Urinary stone is conceptualized as a chronic metabolic disorder punctuated by symptomatic stone events. It has been shown that the occurrence of calcium oxalate monohydrate (COM) during stone formation is regulated by crystal growth modifiers. Although crystallization inhibitors have been recognized as a therapeutic modality for decades, limited progress has been made in the discovery of effective modifiers to intervene with stone disease. In this study, we have used metabolomics technologies, a powerful approach to identify biomarkers by screening the urine components of the dynamic progression in a bladder stone model. By in-depth mining and analysis of metabolomics data, we have screened five differential metabolites. Through density functional theory studies and bulk crystallization, we found that three of them (salicyluric, gentisic acid and succinate) could effectively inhibit nucleation in vitro. We thereby assessed the impact of the inhibitors with an EG-induced rat model for kidney stones. Notably, succinate, a key player in the tricarboxylic acid cycle, could decrease kidney calcium deposition and injury in the model. Transcriptomic analysis further showed that the protective effect of succinate was mainly through anti-inflammation, inhibition of cell adhesion and osteogenic differentiation. These findings indicated that succinate may provide a new therapeutic option for urinary stones.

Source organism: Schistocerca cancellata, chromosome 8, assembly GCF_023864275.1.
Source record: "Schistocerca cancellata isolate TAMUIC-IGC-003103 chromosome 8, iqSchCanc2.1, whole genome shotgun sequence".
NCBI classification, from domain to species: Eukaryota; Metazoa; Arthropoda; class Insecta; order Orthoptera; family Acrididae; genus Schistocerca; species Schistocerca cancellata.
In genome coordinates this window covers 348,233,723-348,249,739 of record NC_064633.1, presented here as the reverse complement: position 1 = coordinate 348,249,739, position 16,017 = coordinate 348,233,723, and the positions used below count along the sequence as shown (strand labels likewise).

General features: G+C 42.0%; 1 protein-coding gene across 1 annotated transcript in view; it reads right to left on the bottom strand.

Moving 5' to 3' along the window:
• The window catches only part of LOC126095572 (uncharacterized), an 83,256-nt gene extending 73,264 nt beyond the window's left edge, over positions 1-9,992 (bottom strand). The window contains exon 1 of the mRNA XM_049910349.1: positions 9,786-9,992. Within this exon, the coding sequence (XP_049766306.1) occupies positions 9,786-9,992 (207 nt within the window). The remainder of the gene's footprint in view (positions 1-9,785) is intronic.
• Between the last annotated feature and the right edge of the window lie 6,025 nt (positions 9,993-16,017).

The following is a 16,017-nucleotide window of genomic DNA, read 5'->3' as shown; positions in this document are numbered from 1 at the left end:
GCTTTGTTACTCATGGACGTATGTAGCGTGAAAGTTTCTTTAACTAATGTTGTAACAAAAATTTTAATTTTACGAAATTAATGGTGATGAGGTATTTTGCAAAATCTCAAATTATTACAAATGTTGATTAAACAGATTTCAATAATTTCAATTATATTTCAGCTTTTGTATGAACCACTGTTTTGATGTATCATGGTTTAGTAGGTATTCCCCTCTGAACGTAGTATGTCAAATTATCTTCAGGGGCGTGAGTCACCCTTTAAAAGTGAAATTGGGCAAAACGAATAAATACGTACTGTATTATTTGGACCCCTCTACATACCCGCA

Signal Transduct Target Ther
West China Hospital, Sichuan University